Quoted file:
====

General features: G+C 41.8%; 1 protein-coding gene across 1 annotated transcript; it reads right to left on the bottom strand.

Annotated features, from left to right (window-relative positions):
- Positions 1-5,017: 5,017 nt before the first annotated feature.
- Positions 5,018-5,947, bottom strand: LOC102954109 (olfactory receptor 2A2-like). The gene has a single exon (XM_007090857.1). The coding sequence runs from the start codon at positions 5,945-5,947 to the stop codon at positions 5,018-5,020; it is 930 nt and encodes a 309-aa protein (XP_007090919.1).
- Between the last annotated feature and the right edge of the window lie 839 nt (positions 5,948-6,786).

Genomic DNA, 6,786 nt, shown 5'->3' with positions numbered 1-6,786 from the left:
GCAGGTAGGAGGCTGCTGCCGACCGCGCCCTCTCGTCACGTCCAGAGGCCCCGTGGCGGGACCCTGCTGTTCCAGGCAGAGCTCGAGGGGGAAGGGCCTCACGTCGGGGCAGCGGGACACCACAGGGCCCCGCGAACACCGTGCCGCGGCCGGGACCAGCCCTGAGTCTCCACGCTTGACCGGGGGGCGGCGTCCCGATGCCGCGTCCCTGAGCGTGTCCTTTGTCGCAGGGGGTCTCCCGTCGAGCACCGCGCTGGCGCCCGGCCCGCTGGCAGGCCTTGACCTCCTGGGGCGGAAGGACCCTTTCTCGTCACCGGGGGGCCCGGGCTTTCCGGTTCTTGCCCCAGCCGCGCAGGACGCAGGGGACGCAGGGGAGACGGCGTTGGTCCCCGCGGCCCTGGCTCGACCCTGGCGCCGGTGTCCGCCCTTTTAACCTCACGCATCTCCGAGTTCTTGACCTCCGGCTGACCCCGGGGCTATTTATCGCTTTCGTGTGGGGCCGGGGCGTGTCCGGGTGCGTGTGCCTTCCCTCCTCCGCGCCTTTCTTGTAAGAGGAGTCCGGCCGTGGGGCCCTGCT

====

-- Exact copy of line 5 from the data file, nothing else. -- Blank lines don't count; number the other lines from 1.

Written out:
- Between the last annotated feature and the right edge of the window lie 839 nt (positions 5,948-6,786).